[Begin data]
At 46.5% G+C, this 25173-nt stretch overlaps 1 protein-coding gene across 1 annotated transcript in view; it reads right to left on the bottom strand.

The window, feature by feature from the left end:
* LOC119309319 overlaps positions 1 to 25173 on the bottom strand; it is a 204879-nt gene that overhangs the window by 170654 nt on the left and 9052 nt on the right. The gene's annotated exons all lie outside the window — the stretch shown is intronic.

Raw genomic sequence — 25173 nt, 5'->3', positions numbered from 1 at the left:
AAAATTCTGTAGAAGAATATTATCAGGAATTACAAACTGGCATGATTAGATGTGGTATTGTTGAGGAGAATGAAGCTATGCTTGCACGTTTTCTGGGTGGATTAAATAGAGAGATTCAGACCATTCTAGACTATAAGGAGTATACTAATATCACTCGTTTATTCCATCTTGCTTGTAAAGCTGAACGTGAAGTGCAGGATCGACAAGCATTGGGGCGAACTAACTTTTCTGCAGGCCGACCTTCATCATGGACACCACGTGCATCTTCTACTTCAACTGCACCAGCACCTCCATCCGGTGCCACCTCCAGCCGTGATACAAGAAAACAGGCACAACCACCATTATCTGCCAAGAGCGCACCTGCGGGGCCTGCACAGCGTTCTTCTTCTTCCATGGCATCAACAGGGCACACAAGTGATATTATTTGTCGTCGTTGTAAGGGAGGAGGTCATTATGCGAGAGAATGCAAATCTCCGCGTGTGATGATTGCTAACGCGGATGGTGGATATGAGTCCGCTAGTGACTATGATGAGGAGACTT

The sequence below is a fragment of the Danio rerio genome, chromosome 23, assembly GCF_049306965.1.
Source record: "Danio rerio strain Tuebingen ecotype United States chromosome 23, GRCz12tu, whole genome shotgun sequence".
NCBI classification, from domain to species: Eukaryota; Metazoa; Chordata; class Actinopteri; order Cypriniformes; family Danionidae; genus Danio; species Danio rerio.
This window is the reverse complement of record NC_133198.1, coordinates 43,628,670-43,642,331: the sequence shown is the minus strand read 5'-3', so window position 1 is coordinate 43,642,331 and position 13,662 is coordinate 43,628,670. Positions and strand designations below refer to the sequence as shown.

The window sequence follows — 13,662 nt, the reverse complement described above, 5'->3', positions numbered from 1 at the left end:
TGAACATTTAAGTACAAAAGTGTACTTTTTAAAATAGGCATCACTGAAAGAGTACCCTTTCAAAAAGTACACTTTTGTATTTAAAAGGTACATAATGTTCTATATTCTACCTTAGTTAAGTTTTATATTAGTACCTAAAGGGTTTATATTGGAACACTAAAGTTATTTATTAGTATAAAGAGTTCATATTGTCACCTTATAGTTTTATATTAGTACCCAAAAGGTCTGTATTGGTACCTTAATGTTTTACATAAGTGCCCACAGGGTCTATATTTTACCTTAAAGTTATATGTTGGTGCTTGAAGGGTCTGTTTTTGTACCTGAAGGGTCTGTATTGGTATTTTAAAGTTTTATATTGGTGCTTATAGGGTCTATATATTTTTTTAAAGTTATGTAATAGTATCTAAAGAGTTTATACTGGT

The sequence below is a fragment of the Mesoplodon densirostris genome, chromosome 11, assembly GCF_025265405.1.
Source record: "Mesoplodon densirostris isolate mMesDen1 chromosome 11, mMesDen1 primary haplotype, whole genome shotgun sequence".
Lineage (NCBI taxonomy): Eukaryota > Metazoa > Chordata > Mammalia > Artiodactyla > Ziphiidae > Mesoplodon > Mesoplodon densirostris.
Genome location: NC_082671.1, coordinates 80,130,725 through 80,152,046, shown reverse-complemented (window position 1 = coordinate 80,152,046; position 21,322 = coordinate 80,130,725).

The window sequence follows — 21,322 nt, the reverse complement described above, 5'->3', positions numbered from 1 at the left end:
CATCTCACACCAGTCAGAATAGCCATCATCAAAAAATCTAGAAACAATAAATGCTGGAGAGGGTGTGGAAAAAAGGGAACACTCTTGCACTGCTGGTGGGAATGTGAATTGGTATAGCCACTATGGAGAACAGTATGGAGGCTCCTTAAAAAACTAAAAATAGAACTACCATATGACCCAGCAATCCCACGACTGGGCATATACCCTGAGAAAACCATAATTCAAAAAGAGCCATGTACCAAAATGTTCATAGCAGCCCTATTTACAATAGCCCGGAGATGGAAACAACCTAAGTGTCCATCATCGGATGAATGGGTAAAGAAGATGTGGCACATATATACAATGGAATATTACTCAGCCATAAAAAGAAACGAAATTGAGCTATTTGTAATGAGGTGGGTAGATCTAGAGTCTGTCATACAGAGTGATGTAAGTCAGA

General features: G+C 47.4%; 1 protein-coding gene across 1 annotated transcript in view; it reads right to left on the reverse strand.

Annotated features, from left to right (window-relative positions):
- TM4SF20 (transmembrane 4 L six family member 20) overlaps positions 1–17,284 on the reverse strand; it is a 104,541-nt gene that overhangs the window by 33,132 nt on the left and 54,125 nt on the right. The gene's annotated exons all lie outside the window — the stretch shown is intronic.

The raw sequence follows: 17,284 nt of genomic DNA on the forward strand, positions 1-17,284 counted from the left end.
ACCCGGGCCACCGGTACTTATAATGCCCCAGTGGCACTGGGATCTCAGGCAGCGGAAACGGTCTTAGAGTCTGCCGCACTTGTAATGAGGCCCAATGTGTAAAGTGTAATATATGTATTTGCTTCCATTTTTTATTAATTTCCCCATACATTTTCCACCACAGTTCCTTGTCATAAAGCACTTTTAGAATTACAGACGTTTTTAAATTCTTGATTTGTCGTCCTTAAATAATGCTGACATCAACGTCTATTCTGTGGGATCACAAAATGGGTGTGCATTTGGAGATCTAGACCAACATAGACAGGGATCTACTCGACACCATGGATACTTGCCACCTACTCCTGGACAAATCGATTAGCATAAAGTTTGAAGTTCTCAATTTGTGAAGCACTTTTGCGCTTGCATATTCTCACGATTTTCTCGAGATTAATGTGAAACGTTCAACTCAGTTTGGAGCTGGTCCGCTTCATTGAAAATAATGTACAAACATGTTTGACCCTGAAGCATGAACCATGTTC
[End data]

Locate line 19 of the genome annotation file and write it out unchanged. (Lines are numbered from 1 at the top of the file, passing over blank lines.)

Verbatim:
Annotated features, from left to right (window-relative positions):